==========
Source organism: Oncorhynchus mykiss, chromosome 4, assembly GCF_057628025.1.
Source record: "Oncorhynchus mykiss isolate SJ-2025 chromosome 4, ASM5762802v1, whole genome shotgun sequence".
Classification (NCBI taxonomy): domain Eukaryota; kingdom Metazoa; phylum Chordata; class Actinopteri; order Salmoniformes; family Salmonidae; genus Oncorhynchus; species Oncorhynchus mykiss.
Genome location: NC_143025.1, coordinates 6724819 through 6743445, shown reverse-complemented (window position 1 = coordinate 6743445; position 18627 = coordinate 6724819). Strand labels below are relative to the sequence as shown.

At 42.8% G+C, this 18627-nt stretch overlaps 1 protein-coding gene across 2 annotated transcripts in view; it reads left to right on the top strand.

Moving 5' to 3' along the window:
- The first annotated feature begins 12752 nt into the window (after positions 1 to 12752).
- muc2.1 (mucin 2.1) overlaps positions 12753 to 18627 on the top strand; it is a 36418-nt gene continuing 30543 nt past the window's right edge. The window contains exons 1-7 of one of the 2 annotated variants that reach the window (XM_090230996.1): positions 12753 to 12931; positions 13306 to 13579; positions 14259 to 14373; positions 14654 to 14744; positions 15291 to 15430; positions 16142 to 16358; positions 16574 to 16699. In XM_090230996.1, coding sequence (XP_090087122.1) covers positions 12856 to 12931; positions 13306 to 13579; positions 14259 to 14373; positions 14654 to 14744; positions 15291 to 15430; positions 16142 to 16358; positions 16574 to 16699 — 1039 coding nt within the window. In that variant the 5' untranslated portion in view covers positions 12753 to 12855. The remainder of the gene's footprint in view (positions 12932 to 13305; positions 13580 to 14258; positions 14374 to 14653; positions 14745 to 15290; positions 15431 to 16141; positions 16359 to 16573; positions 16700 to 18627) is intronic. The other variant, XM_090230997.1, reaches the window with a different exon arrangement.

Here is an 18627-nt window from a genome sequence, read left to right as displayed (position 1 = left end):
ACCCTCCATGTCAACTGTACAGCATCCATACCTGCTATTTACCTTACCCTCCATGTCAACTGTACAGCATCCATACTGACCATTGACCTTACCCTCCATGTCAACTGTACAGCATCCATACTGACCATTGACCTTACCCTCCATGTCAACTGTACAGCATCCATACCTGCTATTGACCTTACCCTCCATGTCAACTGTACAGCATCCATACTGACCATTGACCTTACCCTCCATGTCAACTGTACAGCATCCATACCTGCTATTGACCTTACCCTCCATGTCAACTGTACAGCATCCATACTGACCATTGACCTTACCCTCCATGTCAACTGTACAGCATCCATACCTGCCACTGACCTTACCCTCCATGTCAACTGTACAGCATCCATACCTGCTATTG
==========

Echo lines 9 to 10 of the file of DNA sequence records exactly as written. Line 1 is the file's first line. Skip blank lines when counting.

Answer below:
Here is an 18627-nt window from a genome sequence, read left to right as displayed (position 1 = left end):
ACCCTCCATGTCAACTGTACAGCATCCATACCTGCTATTTACCTTACCCTCCATGTCAACTGTACAGCATCCATACTGACCATTGACCTTACCCTCCATGTCAACTGTACAGCATCCATACTGACCATTGACCTTACCCTCCATGTCAACTGTACAGCATCCATACCTGCTATTGACCTTACCCTCCATGTCAACTGTACAGCATCCATACTGACCATTGACCTTACCCTCCATGTCAACTGTACAGCATCCATACCTGCTATTGACCTTACCCTCCATGTCAACTGTACAGCATCCATACTGACCATTGACCTTACCCTCCATGTCAACTGTACAGCATCCATACCTGCCACTGACCTTACCCTCCATGTCAACTGTACAGCATCCATACCTGCTATTG